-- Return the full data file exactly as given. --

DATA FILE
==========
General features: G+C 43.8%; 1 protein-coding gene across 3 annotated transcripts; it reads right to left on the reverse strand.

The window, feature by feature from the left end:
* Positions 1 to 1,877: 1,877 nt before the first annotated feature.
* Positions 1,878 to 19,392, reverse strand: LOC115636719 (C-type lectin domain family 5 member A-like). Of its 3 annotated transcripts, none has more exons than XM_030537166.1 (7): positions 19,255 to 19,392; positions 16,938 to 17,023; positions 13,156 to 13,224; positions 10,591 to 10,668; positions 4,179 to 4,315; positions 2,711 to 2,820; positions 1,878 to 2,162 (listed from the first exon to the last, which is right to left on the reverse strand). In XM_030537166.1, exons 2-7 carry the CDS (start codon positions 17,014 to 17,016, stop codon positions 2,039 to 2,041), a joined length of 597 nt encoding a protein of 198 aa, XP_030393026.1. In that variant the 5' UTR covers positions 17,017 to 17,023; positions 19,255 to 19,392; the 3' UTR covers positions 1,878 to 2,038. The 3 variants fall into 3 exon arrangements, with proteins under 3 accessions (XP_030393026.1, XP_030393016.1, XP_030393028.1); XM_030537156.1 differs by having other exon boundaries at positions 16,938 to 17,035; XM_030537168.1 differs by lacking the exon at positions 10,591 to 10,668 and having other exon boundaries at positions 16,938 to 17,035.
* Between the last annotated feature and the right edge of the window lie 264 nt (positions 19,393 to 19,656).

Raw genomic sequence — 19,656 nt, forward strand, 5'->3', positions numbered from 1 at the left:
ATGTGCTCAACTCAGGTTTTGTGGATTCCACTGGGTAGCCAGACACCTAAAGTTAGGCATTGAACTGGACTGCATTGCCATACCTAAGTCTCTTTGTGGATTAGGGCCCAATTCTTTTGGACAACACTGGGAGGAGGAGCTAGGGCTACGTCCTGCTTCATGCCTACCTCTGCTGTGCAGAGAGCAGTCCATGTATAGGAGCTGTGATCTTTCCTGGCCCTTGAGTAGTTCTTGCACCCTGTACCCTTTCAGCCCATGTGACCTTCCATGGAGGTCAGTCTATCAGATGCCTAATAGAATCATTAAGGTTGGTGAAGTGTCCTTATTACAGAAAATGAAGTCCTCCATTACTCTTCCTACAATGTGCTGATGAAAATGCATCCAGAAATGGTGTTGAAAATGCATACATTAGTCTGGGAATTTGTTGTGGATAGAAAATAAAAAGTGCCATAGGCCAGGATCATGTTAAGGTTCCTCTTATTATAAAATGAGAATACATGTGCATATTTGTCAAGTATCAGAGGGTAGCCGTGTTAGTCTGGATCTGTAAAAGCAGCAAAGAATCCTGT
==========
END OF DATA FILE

General features: G+C 43.8%; 1 protein-coding gene across 3 annotated transcripts; it reads right to left on the reverse strand.

The window, feature by feature from the left end:
* Positions 1 to 1,877: 1,877 nt before the first annotated feature.
* Positions 1,878 to 19,392, reverse strand: LOC115636719 (C-type lectin domain family 5 member A-like). Of its 3 annotated transcripts, none has more exons than XM_030537166.1 (7): positions 19,255 to 19,392; positions 16,938 to 17,023; positions 13,156 to 13,224; positions 10,591 to 10,668; positions 4,179 to 4,315; positions 2,711 to 2,820; positions 1,878 to 2,162 (listed from the first exon to the last, which is right to left on the reverse strand). In XM_030537166.1, exons 2-7 carry the CDS (start codon positions 17,014 to 17,016, stop codon positions 2,039 to 2,041), a joined length of 597 nt encoding a protein of 198 aa, XP_030393026.1. In that variant the 5' UTR covers positions 17,017 to 17,023; positions 19,255 to 19,392; the 3' UTR covers positions 1,878 to 2,038. The 3 variants fall into 3 exon arrangements, with proteins under 3 accessions (XP_030393026.1, XP_030393016.1, XP_030393028.1); XM_030537156.1 differs by having other exon boundaries at positions 16,938 to 17,035; XM_030537168.1 differs by lacking the exon at positions 10,591 to 10,668 and having other exon boundaries at positions 16,938 to 17,035.
* Between the last annotated feature and the right edge of the window lie 264 nt (positions 19,393 to 19,656).

Raw genomic sequence — 19,656 nt, forward strand, 5'->3', positions numbered from 1 at the left:
ATGTGCTCAACTCAGGTTTTGTGGATTCCACTGGGTAGCCAGACACCTAAAGTTAGGCATTGAACTGGACTGCATTGCCATACCTAAGTCTCTTTGTGGATTAGGGCCCAATTCTTTTGGACAACACTGGGAGGAGGAGCTAGGGCTACGTCCTGCTTCATGCCTACCTCTGCTGTGCAGAGAGCAGTCCATGTATAGGAGCTGTGATCTTTCCTGGCCCTTGAGTAGTTCTTGCACCCTGTACCCTTTCAGCCCATGTGACCTTCCATGGAGGTCAGTCTATCAGATGCCTAATAGAATCATTAAGGTTGGTGAAGTGTCCTTATTACAGAAAATGAAGTCCTCCATTACTCTTCCTACAATGTGCTGATGAAAATGCATCCAGAAATGGTGTTGAAAATGCATACATTAGTCTGGGAATTTGTTGTGGATAGAAAATAAAAAGTGCCATAGGCCAGGATCATGTTAAGGTTCCTCTTATTATAAAATGAGAATACATGTGCATATTTGTCAAGTATCAGAGGGTAGCCGTGTTAGTCTGGATCTGTAAAAGCAGCAAAGAATCCTGT